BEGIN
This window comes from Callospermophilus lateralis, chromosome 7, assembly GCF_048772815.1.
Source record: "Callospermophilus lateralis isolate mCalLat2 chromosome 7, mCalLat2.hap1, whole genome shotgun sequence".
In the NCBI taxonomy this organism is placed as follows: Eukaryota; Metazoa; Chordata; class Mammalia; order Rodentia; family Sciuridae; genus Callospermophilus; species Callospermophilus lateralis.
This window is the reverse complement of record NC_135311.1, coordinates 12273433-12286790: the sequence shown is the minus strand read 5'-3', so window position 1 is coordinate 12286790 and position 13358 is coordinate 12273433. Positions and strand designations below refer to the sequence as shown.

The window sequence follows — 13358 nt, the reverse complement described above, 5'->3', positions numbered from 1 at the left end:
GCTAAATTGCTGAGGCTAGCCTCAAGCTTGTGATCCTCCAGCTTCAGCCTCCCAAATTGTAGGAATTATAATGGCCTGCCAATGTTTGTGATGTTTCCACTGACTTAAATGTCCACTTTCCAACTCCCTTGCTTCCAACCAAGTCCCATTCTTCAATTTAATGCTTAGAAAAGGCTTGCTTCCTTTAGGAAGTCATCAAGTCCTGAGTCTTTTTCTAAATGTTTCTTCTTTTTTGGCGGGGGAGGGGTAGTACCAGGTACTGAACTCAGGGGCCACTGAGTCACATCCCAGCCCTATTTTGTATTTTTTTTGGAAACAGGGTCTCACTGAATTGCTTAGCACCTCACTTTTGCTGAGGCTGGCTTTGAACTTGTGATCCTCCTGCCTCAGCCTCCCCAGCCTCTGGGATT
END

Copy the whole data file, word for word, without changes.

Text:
This window comes from Callospermophilus lateralis, chromosome 7, assembly GCF_048772815.1.
Source record: "Callospermophilus lateralis isolate mCalLat2 chromosome 7, mCalLat2.hap1, whole genome shotgun sequence".
In the NCBI taxonomy this organism is placed as follows: Eukaryota; Metazoa; Chordata; class Mammalia; order Rodentia; family Sciuridae; genus Callospermophilus; species Callospermophilus lateralis.
This window is the reverse complement of record NC_135311.1, coordinates 12273433-12286790: the sequence shown is the minus strand read 5'-3', so window position 1 is coordinate 12286790 and position 13358 is coordinate 12273433. Positions and strand designations below refer to the sequence as shown.

The window sequence follows — 13358 nt, the reverse complement described above, 5'->3', positions numbered from 1 at the left end:
GCTAAATTGCTGAGGCTAGCCTCAAGCTTGTGATCCTCCAGCTTCAGCCTCCCAAATTGTAGGAATTATAATGGCCTGCCAATGTTTGTGATGTTTCCACTGACTTAAATGTCCACTTTCCAACTCCCTTGCTTCCAACCAAGTCCCATTCTTCAATTTAATGCTTAGAAAAGGCTTGCTTCCTTTAGGAAGTCATCAAGTCCTGAGTCTTTTTCTAAATGTTTCTTCTTTTTTGGCGGGGGAGGGGTAGTACCAGGTACTGAACTCAGGGGCCACTGAGTCACATCCCAGCCCTATTTTGTATTTTTTTTGGAAACAGGGTCTCACTGAATTGCTTAGCACCTCACTTTTGCTGAGGCTGGCTTTGAACTTGTGATCCTCCTGCCTCAGCCTCCCCAGCCTCTGGGATT